It was hard to miss yesterday’s New York Post headline, which featured a somber photo of a black man, Stacey Calhoun, holding a childhood picture of his nephew, Jahad Marshall, who was among the four New Yorkers shot dead this weekend. Mr. Calhoun’s “plea” to bring back stop and frisk policing, to avoid the deaths of innocent young black men and women, was heartfelt. Politically, the New York Post and every other conservative institution and citizen in the city, has been waiting to hear the real black community (as opposed to organized activists) come to this conclusion ever since the feckless Bill de Blasio, made removing that singularly effective policing tactic the centerpiece of his campaign for mayor.

The thug, criminal, gang wannabe population in NYC has clearly noticed that these days urban police are more likely to get in trouble for mistakes made while enforcing law than for shirking the tough calls.

It was predictable that when the violence stats started rising, innocent black citizens living among thugs and gang members in low income neighborhoods, would be the primary victims. ‘Stop and frisk’ was a Giuliani/Bratton innovation that sought to prevent crime – especially crimes involving young black men with guns killing other young black men and any innocent bystanders. It worked. Murder rates dropped in the solution-elusive category of ‘black on black’ crime. But De Blasio, who has a biracial son, is more concerned with the insult felt by innocent black boys and men whom the police frisked, than the actual injuries to those who are caught in the crossfire.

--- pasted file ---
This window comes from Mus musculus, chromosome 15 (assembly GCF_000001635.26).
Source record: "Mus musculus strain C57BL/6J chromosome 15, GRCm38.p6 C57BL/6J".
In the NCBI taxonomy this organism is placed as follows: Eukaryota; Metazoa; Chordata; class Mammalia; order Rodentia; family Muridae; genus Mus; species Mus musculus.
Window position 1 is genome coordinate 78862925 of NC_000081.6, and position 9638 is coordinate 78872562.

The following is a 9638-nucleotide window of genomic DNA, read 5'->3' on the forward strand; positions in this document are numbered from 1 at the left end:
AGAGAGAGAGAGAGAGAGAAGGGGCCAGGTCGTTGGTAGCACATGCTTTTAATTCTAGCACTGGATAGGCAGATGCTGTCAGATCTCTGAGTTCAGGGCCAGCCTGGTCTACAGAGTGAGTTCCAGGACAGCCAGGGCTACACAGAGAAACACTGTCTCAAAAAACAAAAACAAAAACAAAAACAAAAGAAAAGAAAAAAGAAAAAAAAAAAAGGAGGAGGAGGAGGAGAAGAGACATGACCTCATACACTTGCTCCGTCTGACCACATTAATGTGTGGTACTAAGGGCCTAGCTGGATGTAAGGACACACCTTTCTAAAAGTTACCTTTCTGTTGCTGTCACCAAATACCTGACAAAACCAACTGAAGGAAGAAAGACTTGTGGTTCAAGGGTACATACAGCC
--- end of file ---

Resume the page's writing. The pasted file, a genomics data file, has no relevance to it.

Mayor de Blasio attempted to brush aside the weekend’s murders by attributing them to ‘gang activity.’ Why that is reassuring escapes me. Gangs are metastasizing as the drug trade flourishes, and illegals bring their own colorful affiliations north. Speaking of which, wasn’t it great that the Feds caught a bunch of Mexican citizens smuggling $50 million in heroin to an apartment across from Van Cortland Park last week? Fourth largest drug bust in American history! Go Bronx! Flooding America’s young, and middle class with cheap heroin will not end well – for individuals or for our city. Before they die, addicts make messes and cost money.